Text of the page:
There can be no net benefit to our trembling economy and indeed such act may lead economic to total oblivion.

The reason is that a persistent reduction in a currency’s value on the foreign exchange market requires relatively high monetary inflation, which leads to rises in domestic prices that not only counteract any benefit to exporters from the exchange-rate decline, but also distort relative prices in a way that makes the overall economy less efficient.

The real policy stands that you devalue your currency in some stable countries in case to increase the exports if reaches her trade deficits but are we trading/exporting?

According to orthodoxy of real economists, every dollar that flows out of the country due to a trade deficit is a dollar less of spending within the domestic economy, which, in turn, leads to a weaker domestic economy and higher unemployment.

Indeed, even-though our employment rate is at nutshell, then it would be better for us to maintain the same tract and make sure we adjust some misplaced policies for us to regain.

There is a need for the redirection of these policies to make sure that consumers and importers are favoured and by doing this; we made sure there is a reduction too to net loss of jobs. I always wonder to why people jump the same hole in this country because this very same hole will be forcing you to unnecessary/wanted hurdles.

The first face of economic reform would be support of local productions that include set employment policies of the country to make sure that there are little bit itches of inputs to our society.

Here if currency devaluation is achieved then, it would be a veracity that you have added hands to killing real wages and thus gets around the problem that the nominal price of labour tends to be ‘sticky’.

The idea is that insignificant wage rates are excessively slow to fall in response to reduced demand for workers, and that currency devaluation helps by furtively reducing the real price of labour. So, are we intending to reduce the price of wages or to increase wages in this dilapidated war torn country?

I request the real economists to assist me here!

Second, the sticking of wages is not only the problem such severe economic downturn but we have to unequivocally consider another point that government indirect payments to the unemployed can reduce the incentive for able-bodied people to accept lower wages to re-enter the workforce. In other words, if nominal wages are problematically ‘sticky’ it is because of government intervention.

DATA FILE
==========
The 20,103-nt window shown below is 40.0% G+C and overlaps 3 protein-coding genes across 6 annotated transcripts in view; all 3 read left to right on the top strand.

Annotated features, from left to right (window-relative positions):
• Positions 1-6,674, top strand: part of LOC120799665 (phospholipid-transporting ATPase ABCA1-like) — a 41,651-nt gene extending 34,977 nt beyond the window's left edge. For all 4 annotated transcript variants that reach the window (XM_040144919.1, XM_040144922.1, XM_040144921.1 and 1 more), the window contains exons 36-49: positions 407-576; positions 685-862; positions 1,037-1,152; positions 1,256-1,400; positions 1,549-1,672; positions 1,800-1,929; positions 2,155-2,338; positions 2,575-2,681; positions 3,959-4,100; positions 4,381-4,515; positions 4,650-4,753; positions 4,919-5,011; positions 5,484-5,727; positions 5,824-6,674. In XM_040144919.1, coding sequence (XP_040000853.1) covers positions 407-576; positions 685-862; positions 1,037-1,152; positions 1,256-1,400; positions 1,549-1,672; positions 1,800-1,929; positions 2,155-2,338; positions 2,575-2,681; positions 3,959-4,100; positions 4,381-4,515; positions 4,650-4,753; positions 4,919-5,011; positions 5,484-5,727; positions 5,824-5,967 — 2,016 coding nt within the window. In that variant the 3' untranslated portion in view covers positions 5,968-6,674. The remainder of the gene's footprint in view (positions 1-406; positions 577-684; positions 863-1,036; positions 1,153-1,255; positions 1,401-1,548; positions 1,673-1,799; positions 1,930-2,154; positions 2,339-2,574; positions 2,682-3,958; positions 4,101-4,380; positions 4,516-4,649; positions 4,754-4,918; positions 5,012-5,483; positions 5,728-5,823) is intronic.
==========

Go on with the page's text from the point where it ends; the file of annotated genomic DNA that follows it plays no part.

Third, the knowledge that modern money relentlessly loses purchasing power over time would tend to make nominal wages ‘stickier’ than they would otherwise be but how do we lose the purchasing power? The answer is low value of the coin you have at hand.

I would agree with proposer to disagree with him that the primary problem with currency devaluation is that it always leads to non-uniform changes in prices throughout the economy.

In effect, the of devaluation policy send false price signals into the economy, which leads to more investing mistakes than would otherwise happen. As a result of the greater number of investing mistakes, there ends up being less wealth to the country, but are we ready stand with less wealth when we do not have wealth already?

I remember the policy of economy on the proverbial “slippery slope; I think you want to put this country to this slippery slope if you are longing for currency devaluation.

In summary, Keynes wasn’t right about much, but early in his career he was absolutely right about currency devaluation. It is a process that engages all the hidden forces of economic law on the side of destruction, and it does it in a manner that not one man in a million will be able to diagnose.

The currency devaluation policy is the root cause of worldly fixation on “inequality”. Unfortunately, none of the most popular writers on this topic understand the cause of the perceived problem.

But we can you do, you have to go ahead with you suggestion of solving one problem so that you get more problems. Therefore; I don’t support currency devaluation at the expenses of average consumers.

BY: Chier Akueny Anyithiec,
Currently living in Juba,
Reach me at:
Phone: +211954201211